A collaboration of Australia's leading scientists, clinicians and health organisations announce ten priority policy actions needed for Australia to reach its health targets by the year 2025.
High Indigenous mortality rates mean Indigenous children may observe the death of relatives and experience grieving more often than the general population.
The lock hospitals inflicted incalculable traumas on Aboriginal people, wrenching them away from families and country.
Hundreds of Aboriginal people were incarcerated on Dorre and Bernier islands for "venereal disease" between 1908 and 1919. The lock hospitals were penal rather than therapeutic institutions.
Nearly all Indigenous Australian children have some form of otitis media, a middle ear infection that often leads to hearing loss.
Rheumatic heart disease is responsible for the highest gap in life expectancy between Indigenous and non-Indigenous Australians; higher than diabetes or kidney failure.
Trachoma easily spreads from one child to another through infected eye and nose secretions. A person may have up to 40 episodes of reinfection during childhood.
Chair of the Prime Minister’s Indigenous Advisory Council, Warren Mundine, told Q&A that $30 billion is spent every year on 500,000 Indigenous people in Australia. Is that right?
Around 2.3% of Aboriginal and Torres Strait Islander Australians 15 years and over report using speed or amphetamine in the past year. This is similar to the general population.
We are seeing increasing numbers of young, slim children with type 2 diabetes. This means obesity and lifestyle factors may not be the whole story behind the disease's rising rates.
A history of displacement and disconnection is still reverberating for Australia's Indigenous people – and tackling the fall out means looking at the whole picture.
Almost half of pregnant Indigenous women smoke compared to one in eight in the non-Indigenous population. This means 7,000-9,000 Indigenous babies every year are exposed to smoking in the womb.
The NDIS provides an opportunity to address the shortfalls of the former institutionalised service system, some of which uniquely impact Indigenous Australians.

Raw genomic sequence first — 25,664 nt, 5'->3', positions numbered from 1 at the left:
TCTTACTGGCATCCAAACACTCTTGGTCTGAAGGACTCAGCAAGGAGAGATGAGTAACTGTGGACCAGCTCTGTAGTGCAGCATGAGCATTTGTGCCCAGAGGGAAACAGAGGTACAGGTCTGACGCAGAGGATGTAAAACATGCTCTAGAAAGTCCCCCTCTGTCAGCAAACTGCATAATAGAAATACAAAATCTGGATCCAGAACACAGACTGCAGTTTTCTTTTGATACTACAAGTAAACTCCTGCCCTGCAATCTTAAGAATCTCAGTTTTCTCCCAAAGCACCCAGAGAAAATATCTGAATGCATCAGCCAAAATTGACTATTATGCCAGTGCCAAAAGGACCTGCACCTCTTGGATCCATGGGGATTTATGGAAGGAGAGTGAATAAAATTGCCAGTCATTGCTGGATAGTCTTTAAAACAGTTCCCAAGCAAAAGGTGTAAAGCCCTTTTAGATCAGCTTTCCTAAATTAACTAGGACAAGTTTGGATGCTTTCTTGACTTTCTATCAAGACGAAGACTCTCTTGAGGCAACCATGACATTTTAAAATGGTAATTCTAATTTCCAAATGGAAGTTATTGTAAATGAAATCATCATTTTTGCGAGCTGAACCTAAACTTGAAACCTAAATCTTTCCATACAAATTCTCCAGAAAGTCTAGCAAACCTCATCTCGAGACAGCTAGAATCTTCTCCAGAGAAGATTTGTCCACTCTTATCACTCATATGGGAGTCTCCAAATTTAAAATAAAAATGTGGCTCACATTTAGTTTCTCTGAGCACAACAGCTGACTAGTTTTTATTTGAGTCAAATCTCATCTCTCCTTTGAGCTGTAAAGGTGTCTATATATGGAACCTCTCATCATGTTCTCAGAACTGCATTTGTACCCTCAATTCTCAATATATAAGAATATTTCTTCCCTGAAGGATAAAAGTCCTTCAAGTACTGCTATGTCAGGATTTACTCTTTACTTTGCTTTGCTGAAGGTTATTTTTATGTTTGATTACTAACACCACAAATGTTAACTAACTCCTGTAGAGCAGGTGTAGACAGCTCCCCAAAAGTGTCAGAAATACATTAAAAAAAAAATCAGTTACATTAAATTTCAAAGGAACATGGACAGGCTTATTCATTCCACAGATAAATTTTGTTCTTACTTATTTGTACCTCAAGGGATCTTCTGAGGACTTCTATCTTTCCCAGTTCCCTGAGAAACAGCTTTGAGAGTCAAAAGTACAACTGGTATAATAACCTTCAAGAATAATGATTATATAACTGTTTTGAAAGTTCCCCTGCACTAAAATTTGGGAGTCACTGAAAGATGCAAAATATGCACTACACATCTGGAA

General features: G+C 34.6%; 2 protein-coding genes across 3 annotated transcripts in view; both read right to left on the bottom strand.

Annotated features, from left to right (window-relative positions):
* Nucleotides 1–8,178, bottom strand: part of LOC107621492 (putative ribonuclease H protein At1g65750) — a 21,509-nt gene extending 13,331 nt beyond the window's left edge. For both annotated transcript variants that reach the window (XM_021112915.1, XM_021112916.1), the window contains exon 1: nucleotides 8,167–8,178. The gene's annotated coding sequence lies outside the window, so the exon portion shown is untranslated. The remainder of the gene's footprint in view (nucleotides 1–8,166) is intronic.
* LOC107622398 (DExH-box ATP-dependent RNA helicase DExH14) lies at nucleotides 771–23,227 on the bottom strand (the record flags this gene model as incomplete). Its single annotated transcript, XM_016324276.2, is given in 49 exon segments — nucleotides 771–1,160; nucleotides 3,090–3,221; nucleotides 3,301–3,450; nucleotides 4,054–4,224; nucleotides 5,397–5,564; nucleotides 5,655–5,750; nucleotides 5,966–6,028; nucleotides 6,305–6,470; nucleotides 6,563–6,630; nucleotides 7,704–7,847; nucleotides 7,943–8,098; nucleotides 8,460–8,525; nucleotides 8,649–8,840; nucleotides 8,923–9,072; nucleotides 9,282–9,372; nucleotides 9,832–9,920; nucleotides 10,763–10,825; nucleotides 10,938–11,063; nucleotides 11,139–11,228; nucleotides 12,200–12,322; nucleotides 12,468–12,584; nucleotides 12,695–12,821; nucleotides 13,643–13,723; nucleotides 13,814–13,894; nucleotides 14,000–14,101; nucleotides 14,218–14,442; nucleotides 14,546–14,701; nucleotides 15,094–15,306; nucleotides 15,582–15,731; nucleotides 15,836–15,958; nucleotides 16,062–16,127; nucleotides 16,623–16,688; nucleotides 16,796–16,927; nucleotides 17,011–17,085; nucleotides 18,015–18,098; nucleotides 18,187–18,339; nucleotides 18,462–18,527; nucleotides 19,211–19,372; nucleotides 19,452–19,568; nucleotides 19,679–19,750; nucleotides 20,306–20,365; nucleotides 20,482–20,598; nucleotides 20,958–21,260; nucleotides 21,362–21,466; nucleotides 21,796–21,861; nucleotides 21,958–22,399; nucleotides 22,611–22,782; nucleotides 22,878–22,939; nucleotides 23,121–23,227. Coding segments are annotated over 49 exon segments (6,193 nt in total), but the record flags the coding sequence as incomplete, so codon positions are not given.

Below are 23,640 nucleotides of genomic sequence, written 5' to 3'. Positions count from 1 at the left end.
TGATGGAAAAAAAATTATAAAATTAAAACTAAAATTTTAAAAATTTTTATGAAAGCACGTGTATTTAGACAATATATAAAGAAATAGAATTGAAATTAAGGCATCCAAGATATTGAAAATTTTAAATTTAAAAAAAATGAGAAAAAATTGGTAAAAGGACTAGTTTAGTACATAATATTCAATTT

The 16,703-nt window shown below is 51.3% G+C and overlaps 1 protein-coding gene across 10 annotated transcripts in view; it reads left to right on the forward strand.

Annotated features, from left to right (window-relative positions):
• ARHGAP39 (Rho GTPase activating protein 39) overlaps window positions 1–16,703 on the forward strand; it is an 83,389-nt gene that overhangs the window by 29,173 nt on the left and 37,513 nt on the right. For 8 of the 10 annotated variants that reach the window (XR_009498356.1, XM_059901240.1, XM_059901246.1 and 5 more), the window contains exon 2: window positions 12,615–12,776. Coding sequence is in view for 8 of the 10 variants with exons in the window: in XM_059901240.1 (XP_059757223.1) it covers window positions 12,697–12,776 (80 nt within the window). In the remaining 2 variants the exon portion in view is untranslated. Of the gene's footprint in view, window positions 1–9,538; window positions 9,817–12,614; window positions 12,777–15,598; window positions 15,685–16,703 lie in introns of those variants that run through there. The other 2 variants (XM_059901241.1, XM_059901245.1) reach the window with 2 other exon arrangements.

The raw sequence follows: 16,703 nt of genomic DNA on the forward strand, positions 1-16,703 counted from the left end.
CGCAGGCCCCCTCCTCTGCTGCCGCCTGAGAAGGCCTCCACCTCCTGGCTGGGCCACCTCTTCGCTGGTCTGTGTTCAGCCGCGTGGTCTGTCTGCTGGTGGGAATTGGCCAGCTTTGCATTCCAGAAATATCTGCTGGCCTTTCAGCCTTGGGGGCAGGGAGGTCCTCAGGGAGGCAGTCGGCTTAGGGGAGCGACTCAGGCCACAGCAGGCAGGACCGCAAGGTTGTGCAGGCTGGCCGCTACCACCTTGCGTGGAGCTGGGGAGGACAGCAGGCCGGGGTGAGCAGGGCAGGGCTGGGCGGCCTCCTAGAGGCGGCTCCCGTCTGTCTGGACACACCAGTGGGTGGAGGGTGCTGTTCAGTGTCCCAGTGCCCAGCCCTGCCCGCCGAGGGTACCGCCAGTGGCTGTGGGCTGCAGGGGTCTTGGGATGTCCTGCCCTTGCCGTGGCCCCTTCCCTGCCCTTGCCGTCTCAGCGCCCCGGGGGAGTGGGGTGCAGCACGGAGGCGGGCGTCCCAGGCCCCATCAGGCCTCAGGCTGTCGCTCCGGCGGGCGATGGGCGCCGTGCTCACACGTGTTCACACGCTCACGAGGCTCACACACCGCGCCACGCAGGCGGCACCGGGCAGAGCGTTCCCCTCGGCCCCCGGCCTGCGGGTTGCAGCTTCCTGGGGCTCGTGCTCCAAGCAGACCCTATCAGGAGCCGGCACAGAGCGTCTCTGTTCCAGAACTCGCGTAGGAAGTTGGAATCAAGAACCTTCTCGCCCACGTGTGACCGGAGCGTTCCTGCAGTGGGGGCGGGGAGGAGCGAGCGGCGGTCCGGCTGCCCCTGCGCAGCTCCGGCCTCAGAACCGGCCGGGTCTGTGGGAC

Around 20% of Aboriginal births in Western Australia between 1996 and 2012 weren't registered, new research shows. This has many social and health ramifications for their future.
Where birthing on country is not offered, women leave their families weeks before birth. Or she can choose to give birth in her community without skilled birth attendants, which is risky.
Indigenous people in Australia and New Zealand, despite the distance separating them and varying histories, have one disturbing issue in common: poor health.
Mainstream family violence services must also become culturally sensitive and responsive so they too can provide services to Indigenous community members.
After years of neglect and a notable absence in last week's Closing the Gap report, nutrition is finally being recognised as integral to closing the gap on Indigenous disadvantage.
The formation of the Close the Gap Campaign in March 2006 has provided ongoing focus and scrutiny on the health inequalities faced by Indigenous Australians.
Parents in three Australian states are being given misleading advice about the dangers of lead to babies and small children – including failing to warn pregnant women about miscarriage risks.